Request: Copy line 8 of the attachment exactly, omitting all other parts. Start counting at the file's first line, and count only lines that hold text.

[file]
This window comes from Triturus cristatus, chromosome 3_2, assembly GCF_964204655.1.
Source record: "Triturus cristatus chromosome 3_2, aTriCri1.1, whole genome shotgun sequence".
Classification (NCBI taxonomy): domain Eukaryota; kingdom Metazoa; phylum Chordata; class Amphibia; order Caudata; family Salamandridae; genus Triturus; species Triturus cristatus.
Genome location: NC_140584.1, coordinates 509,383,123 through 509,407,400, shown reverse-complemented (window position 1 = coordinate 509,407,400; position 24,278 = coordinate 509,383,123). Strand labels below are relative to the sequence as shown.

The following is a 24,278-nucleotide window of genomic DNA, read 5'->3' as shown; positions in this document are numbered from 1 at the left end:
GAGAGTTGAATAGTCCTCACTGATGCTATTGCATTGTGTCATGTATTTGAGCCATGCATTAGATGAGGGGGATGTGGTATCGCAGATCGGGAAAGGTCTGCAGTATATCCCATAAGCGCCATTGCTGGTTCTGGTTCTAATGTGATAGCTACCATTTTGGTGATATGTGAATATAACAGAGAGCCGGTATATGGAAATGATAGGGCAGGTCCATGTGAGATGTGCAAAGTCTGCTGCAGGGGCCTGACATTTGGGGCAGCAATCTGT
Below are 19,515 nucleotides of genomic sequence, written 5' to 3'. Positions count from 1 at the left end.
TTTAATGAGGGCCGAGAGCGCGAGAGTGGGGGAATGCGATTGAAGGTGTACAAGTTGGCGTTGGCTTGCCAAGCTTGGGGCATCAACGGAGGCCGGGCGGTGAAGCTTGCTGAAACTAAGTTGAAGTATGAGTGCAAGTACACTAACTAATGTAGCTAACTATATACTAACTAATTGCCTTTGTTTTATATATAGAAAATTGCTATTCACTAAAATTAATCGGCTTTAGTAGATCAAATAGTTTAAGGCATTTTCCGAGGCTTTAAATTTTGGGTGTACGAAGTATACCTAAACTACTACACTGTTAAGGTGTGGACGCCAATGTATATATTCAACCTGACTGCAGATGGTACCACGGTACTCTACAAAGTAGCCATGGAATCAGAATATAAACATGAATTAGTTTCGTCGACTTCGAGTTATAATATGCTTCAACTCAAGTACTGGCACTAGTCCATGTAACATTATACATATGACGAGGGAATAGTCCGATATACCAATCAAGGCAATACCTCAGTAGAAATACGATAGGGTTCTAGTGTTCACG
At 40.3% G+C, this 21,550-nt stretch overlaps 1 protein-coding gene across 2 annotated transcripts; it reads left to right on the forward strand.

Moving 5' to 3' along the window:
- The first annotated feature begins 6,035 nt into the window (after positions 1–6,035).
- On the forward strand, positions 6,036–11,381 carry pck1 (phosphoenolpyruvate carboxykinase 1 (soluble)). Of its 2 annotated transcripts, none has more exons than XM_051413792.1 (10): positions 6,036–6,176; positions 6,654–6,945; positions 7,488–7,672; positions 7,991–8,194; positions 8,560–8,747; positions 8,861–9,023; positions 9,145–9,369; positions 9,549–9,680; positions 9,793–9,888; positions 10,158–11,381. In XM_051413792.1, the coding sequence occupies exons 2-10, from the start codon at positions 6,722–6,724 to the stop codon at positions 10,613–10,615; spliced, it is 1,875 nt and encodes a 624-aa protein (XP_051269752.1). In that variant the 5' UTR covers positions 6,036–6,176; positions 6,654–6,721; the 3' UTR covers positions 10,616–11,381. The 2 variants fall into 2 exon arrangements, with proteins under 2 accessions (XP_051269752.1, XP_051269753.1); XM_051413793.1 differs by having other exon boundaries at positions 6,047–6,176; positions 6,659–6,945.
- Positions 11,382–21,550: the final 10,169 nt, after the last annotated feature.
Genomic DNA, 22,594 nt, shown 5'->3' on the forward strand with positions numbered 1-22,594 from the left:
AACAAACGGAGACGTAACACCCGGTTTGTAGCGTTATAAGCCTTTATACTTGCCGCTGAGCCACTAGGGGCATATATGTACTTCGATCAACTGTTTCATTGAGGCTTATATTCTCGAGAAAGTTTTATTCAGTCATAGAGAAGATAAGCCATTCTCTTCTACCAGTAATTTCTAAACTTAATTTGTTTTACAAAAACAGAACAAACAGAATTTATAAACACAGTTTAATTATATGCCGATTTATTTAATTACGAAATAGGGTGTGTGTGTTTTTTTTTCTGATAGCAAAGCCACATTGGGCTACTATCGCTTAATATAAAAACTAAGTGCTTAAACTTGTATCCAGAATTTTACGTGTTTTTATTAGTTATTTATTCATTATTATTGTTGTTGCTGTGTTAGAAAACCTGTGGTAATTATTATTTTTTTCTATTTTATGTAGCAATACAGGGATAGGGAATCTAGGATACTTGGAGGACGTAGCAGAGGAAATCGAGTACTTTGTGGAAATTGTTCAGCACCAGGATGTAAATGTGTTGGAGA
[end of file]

TTTAATGAGGGCCGAGAGCGCGAGAGTGGGGGAATGCGATTGAAGGTGTACAAGTTGGCGTTGGCTTGCCAAGCTTGGGGCATCAACGGAGGCCGGGCGGTGAAGCTTGCTGAAACTAAGTTGAAGTATGAGTGCAAGTACACTAACTAATGTAGCTAACTATATACTAACTAATTGCCTTTGTTTTATATATAGAAAATTGCTATTCACTAAAATTAATCGGCTTTAGTAGATCAAATAGTTTAAGGCATTTTCCGAGGCTTTAAATTTTGGGTGTACGAAGTATACCTAAACTACTACACTGTTAAGGTGTGGACGCCAATGTATATATTCAACCTGACTGCAGATGGTACCACGGTACTCTACAAAGTAGCCATGGAATCAGAATATAAACATGAATTAGTTTCGTCGACTTCGAGTTATAATATGCTTCAACTCAAGTACTGGCACTAGTCCATGTAACATTATACATATGACGAGGGAATAGTCCGATATACCAATCAAGGCAATACCTCAGTAGAAATACGATAGGGTTCTAGTGTTCACG